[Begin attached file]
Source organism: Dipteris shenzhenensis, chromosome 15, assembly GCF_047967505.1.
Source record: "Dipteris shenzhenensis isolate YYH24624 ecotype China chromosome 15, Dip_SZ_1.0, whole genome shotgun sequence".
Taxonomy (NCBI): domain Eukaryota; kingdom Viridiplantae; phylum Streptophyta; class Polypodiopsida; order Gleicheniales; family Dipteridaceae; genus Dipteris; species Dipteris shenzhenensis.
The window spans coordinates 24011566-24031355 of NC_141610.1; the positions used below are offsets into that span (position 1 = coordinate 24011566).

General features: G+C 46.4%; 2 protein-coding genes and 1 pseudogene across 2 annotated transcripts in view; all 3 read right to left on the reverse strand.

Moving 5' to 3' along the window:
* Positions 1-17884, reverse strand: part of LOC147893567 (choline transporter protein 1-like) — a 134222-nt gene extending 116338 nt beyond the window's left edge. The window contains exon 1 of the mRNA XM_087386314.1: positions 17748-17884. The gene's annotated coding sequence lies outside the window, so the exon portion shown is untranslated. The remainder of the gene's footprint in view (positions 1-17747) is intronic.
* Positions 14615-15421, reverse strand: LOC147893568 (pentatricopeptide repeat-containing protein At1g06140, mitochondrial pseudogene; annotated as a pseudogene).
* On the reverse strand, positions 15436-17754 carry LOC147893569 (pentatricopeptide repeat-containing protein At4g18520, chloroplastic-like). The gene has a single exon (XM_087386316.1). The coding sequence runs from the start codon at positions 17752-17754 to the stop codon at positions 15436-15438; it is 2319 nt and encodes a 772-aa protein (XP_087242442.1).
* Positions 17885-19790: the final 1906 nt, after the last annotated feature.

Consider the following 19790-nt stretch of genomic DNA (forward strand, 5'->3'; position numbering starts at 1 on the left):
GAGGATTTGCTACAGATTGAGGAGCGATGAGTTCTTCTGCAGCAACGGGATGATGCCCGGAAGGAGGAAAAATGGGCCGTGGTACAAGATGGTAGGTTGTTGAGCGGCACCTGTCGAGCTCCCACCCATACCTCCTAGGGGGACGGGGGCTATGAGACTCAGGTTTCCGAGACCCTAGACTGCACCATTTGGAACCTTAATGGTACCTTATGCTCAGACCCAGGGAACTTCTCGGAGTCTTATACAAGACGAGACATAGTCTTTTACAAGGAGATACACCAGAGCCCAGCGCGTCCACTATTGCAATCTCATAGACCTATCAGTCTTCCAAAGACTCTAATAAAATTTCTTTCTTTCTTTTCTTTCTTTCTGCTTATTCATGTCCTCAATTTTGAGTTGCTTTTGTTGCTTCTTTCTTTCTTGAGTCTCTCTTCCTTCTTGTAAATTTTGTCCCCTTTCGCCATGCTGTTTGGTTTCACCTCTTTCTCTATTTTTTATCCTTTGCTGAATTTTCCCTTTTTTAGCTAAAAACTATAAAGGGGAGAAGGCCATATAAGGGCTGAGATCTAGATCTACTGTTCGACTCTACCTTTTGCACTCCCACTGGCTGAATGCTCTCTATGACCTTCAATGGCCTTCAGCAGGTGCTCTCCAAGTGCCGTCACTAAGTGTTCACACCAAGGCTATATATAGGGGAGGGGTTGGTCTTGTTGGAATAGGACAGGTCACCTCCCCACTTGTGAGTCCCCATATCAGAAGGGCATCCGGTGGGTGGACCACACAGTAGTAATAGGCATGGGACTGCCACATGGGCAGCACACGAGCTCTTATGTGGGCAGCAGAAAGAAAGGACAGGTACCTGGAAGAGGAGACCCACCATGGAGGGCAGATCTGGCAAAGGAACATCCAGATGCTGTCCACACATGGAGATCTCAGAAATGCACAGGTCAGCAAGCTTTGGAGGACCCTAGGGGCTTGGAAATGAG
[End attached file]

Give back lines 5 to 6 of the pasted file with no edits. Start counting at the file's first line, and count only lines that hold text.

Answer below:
General features: G+C 46.4%; 2 protein-coding genes and 1 pseudogene across 2 annotated transcripts in view; all 3 read right to left on the reverse strand.

Moving 5' to 3' along the window: